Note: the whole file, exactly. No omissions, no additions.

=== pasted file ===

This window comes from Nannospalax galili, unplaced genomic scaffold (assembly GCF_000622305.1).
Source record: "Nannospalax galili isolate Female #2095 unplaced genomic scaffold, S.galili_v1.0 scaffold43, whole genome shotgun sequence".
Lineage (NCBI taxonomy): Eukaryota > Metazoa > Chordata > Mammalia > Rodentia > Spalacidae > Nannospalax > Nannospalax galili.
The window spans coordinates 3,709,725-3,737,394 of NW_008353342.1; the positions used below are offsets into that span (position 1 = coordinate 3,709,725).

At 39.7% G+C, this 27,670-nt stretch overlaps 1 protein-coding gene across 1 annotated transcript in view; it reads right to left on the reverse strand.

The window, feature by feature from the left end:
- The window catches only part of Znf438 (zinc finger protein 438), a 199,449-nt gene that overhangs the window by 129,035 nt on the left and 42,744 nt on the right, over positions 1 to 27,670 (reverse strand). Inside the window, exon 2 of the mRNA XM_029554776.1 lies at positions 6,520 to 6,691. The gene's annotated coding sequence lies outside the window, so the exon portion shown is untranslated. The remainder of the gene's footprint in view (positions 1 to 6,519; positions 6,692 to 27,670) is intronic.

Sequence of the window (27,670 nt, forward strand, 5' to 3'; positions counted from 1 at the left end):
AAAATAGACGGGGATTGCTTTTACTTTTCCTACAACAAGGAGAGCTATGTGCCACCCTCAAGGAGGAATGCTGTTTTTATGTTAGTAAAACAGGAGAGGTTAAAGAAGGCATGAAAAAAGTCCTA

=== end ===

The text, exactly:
This window comes from Nannospalax galili, unplaced genomic scaffold (assembly GCF_000622305.1).
Source record: "Nannospalax galili isolate Female #2095 unplaced genomic scaffold, S.galili_v1.0 scaffold43, whole genome shotgun sequence".
Lineage (NCBI taxonomy): Eukaryota > Metazoa > Chordata > Mammalia > Rodentia > Spalacidae > Nannospalax > Nannospalax galili.
The window spans coordinates 3,709,725-3,737,394 of NW_008353342.1; the positions used below are offsets into that span (position 1 = coordinate 3,709,725).

At 39.7% G+C, this 27,670-nt stretch overlaps 1 protein-coding gene across 1 annotated transcript in view; it reads right to left on the reverse strand.

The window, feature by feature from the left end:
- The window catches only part of Znf438 (zinc finger protein 438), a 199,449-nt gene that overhangs the window by 129,035 nt on the left and 42,744 nt on the right, over positions 1 to 27,670 (reverse strand). Inside the window, exon 2 of the mRNA XM_029554776.1 lies at positions 6,520 to 6,691. The gene's annotated coding sequence lies outside the window, so the exon portion shown is untranslated. The remainder of the gene's footprint in view (positions 1 to 6,519; positions 6,692 to 27,670) is intronic.

Sequence of the window (27,670 nt, forward strand, 5' to 3'; positions counted from 1 at the left end):
AAAATAGACGGGGATTGCTTTTACTTTTCCTACAACAAGGAGAGCTATGTGCCACCCTCAAGGAGGAATGCTGTTTTTATGTTAGTAAAACAGGAGAGGTTAAAGAAGGCATGAAAAAAGTCCTA